November 2006.
  The Secretary would be only authorized to adopt the new 
modification if it is consistent with a previously agreed upon 
Air Navigation Commission directive. That directive would allow 
commercial carriers pilots-in-command to fly up to their 65th 
birthday, if the co-pilot is 60 years old or younger.

Section 2. Applicability

  Pilots who have previously been terminated or had cessation 
of employment at a commercial air carrier because of the Age 60 
restriction would be able to seek re-employment at a commercial 
air carrier. However, pilots would not be able to file suit to 
gain re-employment and cannot file suit to reclaim seniority 
under any labor agreement in effect between a recognized 
bargaining unit for pilots and an air carrier engaged in 
commercial operations.

Section 3. Reporting requirement

  The National Transportation Safety Board (NTSB), within two 
years of the modification, would submit a report to both Senate 
and House authorizing committees of jurisdiction concerning the 
effects, if any, the modification has on aviation safety.

  ADDITIONAL VIEWS OF SENATORS INOUYE, ROCKEFELLER, DORGAN, CANTWELL, 
                         LAUTENBERG, AND PRYOR

  On July 19, 2005, the Senate Committee on Commerce, Science, 
and Transportation held a hearing to examine the FAA's Age 60 
rule which raised a number of concerns about moving forward on 
legislation to alter existing FAA regulations that prohibit a 
pilot from engaging in Part 121 operations if the pilot has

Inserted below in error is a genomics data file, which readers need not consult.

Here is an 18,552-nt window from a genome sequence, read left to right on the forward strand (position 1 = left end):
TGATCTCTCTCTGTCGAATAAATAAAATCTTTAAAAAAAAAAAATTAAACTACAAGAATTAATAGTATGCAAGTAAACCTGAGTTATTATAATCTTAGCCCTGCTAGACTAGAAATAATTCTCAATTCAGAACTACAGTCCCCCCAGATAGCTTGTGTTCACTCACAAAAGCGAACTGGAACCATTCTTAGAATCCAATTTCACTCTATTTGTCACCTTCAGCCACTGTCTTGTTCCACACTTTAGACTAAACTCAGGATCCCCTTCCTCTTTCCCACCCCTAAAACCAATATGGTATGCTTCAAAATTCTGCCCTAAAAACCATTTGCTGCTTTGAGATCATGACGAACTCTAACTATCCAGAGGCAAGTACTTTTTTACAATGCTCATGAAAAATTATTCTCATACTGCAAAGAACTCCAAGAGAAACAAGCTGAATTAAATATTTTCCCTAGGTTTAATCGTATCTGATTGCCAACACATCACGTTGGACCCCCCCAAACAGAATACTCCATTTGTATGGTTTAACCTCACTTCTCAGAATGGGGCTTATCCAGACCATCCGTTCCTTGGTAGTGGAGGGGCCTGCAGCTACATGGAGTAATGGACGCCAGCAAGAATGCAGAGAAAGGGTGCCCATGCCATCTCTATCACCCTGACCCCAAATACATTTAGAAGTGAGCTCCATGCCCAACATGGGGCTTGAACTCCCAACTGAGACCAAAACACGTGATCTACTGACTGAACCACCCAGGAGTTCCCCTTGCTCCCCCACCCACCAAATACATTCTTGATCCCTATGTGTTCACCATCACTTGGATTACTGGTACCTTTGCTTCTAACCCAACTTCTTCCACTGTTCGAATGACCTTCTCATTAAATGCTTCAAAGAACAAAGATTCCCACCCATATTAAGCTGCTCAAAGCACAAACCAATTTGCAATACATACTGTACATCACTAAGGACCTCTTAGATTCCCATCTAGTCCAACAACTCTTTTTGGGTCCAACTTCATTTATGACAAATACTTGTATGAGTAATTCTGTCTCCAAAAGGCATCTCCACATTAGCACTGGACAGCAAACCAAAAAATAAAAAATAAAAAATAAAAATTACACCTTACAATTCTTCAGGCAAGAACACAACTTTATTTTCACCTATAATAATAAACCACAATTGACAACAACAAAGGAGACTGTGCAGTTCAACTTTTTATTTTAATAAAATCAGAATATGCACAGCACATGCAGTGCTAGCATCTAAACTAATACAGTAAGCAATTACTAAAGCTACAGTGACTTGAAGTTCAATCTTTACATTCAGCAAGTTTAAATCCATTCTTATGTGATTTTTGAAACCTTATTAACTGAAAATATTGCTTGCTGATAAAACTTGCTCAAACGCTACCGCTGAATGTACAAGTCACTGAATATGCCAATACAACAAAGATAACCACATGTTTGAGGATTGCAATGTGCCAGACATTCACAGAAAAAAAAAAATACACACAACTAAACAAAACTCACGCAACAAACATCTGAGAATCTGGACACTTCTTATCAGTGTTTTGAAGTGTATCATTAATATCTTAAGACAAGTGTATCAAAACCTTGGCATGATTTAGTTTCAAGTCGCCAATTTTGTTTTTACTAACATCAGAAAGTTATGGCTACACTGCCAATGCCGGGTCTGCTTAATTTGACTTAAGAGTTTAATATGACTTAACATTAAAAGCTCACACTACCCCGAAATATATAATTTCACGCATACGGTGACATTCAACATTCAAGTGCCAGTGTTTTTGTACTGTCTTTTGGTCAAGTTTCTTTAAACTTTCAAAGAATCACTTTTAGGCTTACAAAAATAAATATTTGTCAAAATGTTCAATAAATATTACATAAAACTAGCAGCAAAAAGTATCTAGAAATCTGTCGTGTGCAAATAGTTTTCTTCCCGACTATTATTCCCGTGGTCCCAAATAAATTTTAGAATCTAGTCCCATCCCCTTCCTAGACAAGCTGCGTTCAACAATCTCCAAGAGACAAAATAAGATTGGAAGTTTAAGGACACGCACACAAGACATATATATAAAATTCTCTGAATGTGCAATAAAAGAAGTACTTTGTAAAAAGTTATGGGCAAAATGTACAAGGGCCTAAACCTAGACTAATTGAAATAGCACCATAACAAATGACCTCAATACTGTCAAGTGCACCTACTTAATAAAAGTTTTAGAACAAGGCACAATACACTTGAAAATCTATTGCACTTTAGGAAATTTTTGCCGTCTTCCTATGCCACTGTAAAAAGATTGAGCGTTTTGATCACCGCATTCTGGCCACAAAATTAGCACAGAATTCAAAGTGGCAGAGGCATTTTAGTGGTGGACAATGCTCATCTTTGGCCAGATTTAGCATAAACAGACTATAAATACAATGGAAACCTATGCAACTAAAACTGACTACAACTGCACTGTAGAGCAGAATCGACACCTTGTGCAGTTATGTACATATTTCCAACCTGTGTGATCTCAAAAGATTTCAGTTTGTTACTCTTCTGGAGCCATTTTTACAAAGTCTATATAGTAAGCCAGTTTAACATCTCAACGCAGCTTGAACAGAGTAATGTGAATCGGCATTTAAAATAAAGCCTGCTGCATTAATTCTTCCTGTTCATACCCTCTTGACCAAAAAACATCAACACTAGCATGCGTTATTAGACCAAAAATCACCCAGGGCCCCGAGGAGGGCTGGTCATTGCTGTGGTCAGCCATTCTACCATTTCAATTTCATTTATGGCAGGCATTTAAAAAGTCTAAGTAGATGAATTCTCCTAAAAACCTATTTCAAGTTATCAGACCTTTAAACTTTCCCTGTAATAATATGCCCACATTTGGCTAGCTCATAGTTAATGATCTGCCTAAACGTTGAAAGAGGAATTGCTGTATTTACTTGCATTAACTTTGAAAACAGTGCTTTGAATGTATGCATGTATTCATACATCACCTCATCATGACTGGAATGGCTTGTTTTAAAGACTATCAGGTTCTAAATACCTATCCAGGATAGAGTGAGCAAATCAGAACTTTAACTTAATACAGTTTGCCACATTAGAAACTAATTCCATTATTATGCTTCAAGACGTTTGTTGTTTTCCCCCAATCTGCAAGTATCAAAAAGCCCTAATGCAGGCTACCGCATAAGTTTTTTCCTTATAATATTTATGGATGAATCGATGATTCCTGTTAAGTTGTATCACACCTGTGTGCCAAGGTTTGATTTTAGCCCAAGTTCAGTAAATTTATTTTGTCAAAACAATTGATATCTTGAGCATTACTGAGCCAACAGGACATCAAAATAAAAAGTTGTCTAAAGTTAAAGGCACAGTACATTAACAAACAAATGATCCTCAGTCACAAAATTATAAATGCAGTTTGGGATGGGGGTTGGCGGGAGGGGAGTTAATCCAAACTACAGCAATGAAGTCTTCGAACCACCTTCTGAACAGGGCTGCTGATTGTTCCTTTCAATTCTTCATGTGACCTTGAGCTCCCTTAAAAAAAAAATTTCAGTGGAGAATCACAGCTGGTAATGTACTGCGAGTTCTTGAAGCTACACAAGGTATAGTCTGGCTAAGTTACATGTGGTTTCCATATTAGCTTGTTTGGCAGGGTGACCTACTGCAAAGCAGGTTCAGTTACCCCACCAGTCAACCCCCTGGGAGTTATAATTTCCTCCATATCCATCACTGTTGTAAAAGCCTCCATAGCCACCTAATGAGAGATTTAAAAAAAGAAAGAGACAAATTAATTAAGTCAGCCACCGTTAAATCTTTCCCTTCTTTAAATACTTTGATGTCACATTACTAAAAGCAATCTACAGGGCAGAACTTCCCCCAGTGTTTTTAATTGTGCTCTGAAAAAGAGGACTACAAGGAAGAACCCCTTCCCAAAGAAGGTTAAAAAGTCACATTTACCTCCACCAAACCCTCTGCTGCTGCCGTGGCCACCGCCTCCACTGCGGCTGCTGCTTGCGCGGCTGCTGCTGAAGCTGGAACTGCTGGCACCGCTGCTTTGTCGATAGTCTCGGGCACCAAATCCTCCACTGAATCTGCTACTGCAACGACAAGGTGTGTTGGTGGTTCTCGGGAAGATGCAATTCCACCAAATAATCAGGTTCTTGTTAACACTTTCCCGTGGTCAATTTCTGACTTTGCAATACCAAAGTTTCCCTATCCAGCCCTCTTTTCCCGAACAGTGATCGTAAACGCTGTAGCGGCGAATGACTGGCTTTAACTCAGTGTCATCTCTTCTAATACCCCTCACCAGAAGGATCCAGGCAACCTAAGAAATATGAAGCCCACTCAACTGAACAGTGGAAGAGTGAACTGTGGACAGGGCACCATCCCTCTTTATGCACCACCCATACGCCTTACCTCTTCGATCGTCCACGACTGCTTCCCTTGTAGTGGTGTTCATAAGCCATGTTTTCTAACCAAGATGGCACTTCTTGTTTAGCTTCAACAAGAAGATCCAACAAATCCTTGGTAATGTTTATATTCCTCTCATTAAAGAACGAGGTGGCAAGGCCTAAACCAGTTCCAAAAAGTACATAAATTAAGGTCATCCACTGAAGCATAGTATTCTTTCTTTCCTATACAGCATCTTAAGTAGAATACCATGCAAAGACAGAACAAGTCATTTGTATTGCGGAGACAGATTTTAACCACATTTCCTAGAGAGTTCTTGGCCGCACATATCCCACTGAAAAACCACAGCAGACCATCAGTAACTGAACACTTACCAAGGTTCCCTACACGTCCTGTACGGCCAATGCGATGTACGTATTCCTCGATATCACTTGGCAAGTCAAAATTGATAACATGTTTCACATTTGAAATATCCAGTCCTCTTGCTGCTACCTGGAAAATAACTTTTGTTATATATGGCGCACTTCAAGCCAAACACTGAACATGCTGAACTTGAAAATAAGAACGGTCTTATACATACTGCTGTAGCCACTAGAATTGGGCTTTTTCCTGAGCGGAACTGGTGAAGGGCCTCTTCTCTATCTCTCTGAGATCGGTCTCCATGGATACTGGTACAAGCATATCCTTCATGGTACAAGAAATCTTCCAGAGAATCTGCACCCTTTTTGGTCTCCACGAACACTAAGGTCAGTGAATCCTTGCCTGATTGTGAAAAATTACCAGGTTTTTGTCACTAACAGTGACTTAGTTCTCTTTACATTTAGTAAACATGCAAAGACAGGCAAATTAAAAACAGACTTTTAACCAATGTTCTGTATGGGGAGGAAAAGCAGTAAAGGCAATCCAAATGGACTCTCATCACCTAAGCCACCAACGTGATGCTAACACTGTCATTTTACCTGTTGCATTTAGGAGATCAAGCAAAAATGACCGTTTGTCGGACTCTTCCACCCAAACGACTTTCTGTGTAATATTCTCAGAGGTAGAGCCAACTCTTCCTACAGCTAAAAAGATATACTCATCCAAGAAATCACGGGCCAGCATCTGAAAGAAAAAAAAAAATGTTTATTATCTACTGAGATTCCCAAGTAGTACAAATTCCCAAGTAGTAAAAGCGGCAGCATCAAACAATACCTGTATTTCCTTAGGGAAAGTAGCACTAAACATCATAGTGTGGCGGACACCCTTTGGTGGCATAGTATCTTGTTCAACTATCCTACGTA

reached his or her 60th birthday.
  On November 17, 2005, the Committee approved the bill by 
voice vote in Executive Session. Despite this action we 
continue to have serious concerns regarding the repeal of the 
Age 60 rule (14 CFR 121.383(c)). Any changes to this long-
standing safety regulation should be approached cautiously to 
ensure that any potential risk is minimized and commercial 
flight remains consistent with existing safety parameters. 
Congress provided the FAA air safety regulatory authority for 
U.S., which the agency has consistently exercised in an 
impartial manner to ensure that the safety of the nation's air 
transportation system is its primary mission. As noted in the 
agency's testimony at the hearing, the FAA can not assure 
Congress that changing the Age 60 rule will maintain or raise 
the current level of safety. In fact, their most recent 
empirical studies completed in 2004 continue to indicate that 
there appears to be a relationship between pilot age and 
accident rate.
  Over the past 45 years, the FAA has thoroughly and 
comprehensively reviewed its findings on the Age 60 rule on 
numerous occasions. They continue to believe that the Age 60 
rule remains the best determination that can be made of a time 
when a general decline in health-related functions and overall 
cognitive capabilities have reached a level where decrements in 
a pilot's performance may jeopardize safety. In addition, 
several U.S. Courts of Appeals have reviewed the Age 60 rule 
and studies related to the rule, and have uniformly denied 
petitioners' challenges.
  The bill would effectively delegate U.S. safety decisions to 
an international body, despite the fact that the FAA has long 
been considered the world leader in aviation safety. In fact, 
the FAA has never delegated the discharge of its safety 
responsibilities to an international organization. We also will 
need to look carefully at how physicals pre-age 60 and post-age 
60 are performed. Many of the nations that currently allow 
pilots over the age of 60 to pilot for their commercial 
airlines have stricter recurring flight medical examinations 
than are currently conducted in the U.S. If Congress moves 
forward with legislation regarding the Age 60 rule, this matter 
must be adequately addressed prior to altering existing 
regulations.

                        CHANGES IN EXISTING LAW

  In compliance with paragraph 12 of rule XXVI of the Standing 
Rules of the Senate, the Committee states that the bill as 
reported would make no change to existing law.